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Security Main Concern in Saddam Hussein Trial

The trial of former Iraqi president Saddam Hussein resumes in Baghdad on Monday, December 5. In this report from Washington, VOA Senior Correspondent André de Nesnera looks at one of the main problems facing the court - how to ensure the security of judicial personnel and of potential witnesses.

Saddam Hussein and seven others first appeared in a Baghdad court on October 19. They were charged with crimes against humanity - the torture and killing of more than 140 people after a 1982 assassination attempt against the Iraqi leader in the town of Dujail. Saddam Hussein pleaded not guilty.

After a three-hour session, the trial was adjourned until November 28. It met briefly on that date and was once again recessed, to resume proceedings on December 5. The main reason for the second recess was to allow some of Saddam Hussein's co-defendants time to find replacements for two defense attorneys assassinated during the first five-week adjournment.

Laurel Miller, international war crimes expert with the Washington-based U.S. Institute of Peace, says Iraqi officials must address major security issues.

"In an environment where there is that level of threat against the defense attorneys, and in fact against court personnel as well - about six people associated with the court, including a judge, including a potential witness, have been murdered in the last year," she said. "And in a situation where there are those kinds of threats against anyone associated with the tribunal, one has to be worried about the chilling effect that will have on the process."

Saddam Hussein's trial is held under tight security in a specially built courtroom inside the building that once housed the national headquarters of the former Iraqi leader's ruling Ba'ath party. The building is located inside the heavily protected U.S. "Green Zone".

Ms. Miller says because of a fear of reprisals, very little is known about the background of the judges trying Saddam Hussein.

"Their identities are actually not known and so we don't know a tremendous amount about the background of some of the individuals because their identities have been kept confidential for security reasons," she said. "The chief justice of the tribunal, who did appear publicly during the opening of the trial - he has extensive background as a judge in Iraq. Some of the others, including the chief investigating judge, are fairly young and have a more limited experience. But as I said, for most of the judges, we actually don't know a great deal about them because of security concerns."

What is known is that Iraqi judges received training from U.S. experts in international law as they prepared to try Saddam Hussein. One of those experts is Marc Vlasic, who was a prosecution attorney in the trial of former Yugoslav President Slobodan Milosevic.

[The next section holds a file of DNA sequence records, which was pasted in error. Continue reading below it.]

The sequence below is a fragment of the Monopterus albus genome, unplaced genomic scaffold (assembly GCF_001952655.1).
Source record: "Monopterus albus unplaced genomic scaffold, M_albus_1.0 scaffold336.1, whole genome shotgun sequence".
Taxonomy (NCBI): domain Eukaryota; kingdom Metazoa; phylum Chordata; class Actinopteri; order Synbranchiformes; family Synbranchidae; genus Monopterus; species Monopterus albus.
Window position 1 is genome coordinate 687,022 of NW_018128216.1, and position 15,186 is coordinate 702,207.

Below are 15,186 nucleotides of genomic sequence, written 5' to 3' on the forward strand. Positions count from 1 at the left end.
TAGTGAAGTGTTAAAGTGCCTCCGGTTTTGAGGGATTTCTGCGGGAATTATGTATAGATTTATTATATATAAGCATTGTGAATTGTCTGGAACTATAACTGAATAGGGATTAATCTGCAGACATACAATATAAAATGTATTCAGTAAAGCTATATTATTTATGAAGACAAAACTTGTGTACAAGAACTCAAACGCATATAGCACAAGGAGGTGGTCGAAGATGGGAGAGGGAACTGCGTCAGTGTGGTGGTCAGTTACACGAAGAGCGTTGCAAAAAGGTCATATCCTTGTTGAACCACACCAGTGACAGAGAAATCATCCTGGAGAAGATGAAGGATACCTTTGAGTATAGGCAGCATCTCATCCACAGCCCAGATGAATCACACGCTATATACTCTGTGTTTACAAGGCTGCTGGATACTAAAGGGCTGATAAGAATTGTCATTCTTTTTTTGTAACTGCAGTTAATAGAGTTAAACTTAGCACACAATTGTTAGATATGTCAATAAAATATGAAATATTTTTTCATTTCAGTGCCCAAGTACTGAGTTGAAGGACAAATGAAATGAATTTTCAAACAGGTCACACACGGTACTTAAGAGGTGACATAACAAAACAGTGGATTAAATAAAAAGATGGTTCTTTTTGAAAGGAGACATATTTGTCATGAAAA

"These are people who did not have to come forward to help in the process," he said. "They could have lived lives of comfortable obscurity as jurists in their own jurisdictions within Iraq, but have felt a higher sense of duty in helping establish the rule of law in Iraq. And these people are really taking their lives of their families in their hands by participating in this process. But they feel that they have a sense of duty to help Iraq transition from the former regime to a society based on the rule of law."

Experts say in addition to security for judges, prosecuting attorneys and defense lawyers, Iraqi officials have to make sure that witnesses appearing in the Saddam Hussein trial are also protected.

"There is a vast amount of evidence," said Derek Gilman, an attorney who helped draft the statute of what was to become the Iraqi Special Tribunal. "There are about 24 million pages worth of evidence and there are, of course, hundreds, if not thousands of witnesses. The statute provides that precautions have to be taken to protect the witnesses. However, the statute also provides that the defendant has the right to confront witnesses. So I believe the way that this has been, or will be resolved, is you will see - for example - witnesses who are testifying via video conference in which their faces, or parts of their faces, may be distorted, blacked out. Defendants may be testifying telephonically. There may be voice alteration used so that their voices cannot be recognized - those sorts of procedures will be taken to protect witnesses."

Mr. Gilman and others believe it is essential for Iraqi officials to provide whatever protection is necessary to judges, lawyers and witnesses in order to make sure that all the evidence is presented. They also say that adequate protection will be a significant step forward in guaranteeing a fair trial for Saddam Hussein and other defendants.